Andrew March, starting from John Rawls’s concept of overlapping consensus, examines whether or not Islamic political ethics provides a legitimate ground for Muslims to come to terms with citizenship in non-Muslim liberal democracies. More specifically, March looks at Islamic religious doctrines to assess the extent of their support for residing in and being loyal to a non-Muslim liberal state, recognizing non-Muslims as equals in political terms, appreciating moral pluralism, contributing to the welfare of a non-Muslim state, cooperating with non-Muslims in a liberal political environment, and participating in liberal political systems. March argues that there exist “very strong and authentically Islamic arguments” (p. 15) in orthodox and modern religious doctrines that accept the core demands of liberal citizenship.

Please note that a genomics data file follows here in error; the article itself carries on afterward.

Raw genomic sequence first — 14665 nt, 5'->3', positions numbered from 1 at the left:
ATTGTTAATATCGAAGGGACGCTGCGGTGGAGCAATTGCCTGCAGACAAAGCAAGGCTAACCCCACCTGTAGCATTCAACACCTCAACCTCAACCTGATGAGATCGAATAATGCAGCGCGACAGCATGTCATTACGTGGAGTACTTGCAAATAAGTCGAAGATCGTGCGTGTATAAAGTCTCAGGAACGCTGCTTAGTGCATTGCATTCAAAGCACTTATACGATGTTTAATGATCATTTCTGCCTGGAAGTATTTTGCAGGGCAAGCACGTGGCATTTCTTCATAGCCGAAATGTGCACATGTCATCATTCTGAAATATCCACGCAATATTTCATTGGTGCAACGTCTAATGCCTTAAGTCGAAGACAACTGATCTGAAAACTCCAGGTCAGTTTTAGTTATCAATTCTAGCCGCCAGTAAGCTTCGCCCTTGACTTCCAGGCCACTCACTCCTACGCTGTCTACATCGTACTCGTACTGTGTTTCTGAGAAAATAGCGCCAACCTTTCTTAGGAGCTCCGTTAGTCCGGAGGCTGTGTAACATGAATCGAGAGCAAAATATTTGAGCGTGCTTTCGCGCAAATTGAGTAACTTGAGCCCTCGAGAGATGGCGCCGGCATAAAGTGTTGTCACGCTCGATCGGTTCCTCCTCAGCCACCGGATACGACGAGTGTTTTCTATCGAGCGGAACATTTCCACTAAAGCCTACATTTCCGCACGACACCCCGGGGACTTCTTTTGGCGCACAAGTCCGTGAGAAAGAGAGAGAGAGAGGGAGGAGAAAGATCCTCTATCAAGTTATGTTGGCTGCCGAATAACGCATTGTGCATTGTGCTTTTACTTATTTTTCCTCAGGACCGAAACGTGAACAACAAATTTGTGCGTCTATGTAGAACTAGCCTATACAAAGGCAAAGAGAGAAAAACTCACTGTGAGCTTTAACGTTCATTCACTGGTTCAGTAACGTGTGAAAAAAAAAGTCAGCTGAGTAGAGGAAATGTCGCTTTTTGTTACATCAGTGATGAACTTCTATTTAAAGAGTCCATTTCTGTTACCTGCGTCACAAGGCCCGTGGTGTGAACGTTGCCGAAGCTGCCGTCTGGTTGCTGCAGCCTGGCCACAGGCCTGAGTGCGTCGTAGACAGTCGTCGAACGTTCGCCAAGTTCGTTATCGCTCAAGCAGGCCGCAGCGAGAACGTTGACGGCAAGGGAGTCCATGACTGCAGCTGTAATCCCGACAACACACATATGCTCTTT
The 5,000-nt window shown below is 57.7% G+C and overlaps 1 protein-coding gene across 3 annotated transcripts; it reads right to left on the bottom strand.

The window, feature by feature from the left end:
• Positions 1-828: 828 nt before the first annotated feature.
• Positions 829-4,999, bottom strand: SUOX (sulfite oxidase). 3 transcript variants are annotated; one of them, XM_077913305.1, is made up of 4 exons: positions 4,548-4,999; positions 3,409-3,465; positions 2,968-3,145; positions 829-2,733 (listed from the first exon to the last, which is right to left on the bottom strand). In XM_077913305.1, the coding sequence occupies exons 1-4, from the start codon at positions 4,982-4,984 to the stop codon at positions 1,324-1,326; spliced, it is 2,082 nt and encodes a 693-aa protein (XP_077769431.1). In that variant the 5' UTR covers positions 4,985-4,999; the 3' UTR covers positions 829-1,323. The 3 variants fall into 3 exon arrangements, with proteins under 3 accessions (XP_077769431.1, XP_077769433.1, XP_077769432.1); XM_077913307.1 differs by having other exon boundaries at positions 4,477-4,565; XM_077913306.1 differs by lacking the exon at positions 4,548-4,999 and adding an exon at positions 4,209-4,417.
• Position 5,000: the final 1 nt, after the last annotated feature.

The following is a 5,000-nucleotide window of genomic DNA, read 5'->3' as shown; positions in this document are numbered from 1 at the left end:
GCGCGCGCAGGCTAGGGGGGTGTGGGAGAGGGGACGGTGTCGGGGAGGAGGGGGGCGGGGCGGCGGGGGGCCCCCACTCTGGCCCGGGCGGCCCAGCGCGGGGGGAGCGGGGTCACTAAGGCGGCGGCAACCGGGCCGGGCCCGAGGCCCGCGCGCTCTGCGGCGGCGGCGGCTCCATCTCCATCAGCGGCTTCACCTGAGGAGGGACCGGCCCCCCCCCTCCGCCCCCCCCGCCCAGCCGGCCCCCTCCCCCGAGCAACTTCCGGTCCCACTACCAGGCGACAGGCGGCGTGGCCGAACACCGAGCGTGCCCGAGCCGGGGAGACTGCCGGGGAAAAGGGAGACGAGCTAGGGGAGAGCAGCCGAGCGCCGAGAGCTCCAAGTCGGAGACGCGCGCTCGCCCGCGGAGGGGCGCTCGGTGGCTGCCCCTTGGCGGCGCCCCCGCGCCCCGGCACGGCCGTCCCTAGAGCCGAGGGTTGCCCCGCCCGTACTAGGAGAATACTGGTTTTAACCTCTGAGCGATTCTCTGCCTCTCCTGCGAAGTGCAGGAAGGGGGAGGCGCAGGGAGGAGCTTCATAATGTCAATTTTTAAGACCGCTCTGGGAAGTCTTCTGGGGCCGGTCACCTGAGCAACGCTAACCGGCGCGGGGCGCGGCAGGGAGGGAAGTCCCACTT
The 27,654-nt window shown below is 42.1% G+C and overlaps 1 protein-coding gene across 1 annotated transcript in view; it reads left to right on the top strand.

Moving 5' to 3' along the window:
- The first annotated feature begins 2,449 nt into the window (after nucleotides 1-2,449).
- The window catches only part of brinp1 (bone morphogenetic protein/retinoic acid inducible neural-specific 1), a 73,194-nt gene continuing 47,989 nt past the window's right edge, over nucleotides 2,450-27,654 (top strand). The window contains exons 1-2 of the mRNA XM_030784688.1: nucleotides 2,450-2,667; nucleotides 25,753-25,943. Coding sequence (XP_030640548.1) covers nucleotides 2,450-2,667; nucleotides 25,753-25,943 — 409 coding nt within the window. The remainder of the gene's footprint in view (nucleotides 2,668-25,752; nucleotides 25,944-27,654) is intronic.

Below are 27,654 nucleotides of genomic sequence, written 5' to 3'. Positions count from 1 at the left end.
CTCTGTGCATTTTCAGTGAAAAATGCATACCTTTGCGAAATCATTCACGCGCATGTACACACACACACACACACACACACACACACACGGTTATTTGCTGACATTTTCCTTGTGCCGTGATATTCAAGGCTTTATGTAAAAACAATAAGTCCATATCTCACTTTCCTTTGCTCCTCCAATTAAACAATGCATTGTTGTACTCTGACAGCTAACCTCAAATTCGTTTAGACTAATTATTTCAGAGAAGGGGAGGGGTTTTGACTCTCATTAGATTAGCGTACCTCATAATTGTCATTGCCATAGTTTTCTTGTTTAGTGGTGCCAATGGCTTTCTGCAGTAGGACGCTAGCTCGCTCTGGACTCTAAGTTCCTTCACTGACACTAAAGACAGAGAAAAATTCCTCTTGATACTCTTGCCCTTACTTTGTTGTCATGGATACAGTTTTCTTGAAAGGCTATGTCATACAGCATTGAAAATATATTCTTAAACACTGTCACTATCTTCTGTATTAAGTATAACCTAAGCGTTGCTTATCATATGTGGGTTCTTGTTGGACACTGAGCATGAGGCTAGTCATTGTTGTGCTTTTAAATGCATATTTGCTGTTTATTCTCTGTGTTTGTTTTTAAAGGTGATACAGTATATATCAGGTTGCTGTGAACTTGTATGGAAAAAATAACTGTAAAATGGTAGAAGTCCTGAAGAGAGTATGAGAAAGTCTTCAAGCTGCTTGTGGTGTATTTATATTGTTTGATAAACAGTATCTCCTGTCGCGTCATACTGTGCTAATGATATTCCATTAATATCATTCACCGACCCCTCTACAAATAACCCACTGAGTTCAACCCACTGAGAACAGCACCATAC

March develops his argument in three parts. In the first part, he outlines his philosophical motivations and method in dealing with the question of Islam and liberal citizenship. The first chapter of this part outlines the purposes of what March calls the “justificatory comparative political theory,” by which he means putting similar questions across philosophical and ethical traditions to examine the possibilities for a full justification of liberal citizenship within those traditions. March’s purpose is not different from what Rawls aims to achieve with his concept of overlapping consensus: to sort out the “reasonable ways in which the wider realm of values can be understood so as to be either congruent with, or supportive of, or else not in conflict with, the values appropriate to the special domain of the political” (quoted from Rawls, p. 27). In this chapter, March also successfully deals with possible skeptical, relativist, and historicist critiques to justificatory comparative political theory. In Chapter 2, March explains his method to avoid the criticisms made against comparative political theory, which he cited in the previous chapter. He first sets out the principles of comparative analysis: theorizing from sources that are more orthodox, transparency, sympathy, and restraint. Based on these principles, he develops a five-step method of justificatory comparative political theory: (1) providing the range of views that reject liberal citizenship within an ethical tradition for the sake of transparency; (2) articulating the expectations of liberal citizenship to be affirmed by an ethical tradition; (3) presenting the views that accept liberal citizenship within an ethical tradition; (4) analyzing those views to understand whether or not the ethical tradition principally accepts the terms of liberal citizenship; and (5) evaluating the ethical tradition on whether or not it has a doctrine of citizenship that is compatible with political liberalism. March uses this method in the remaining parts of his book.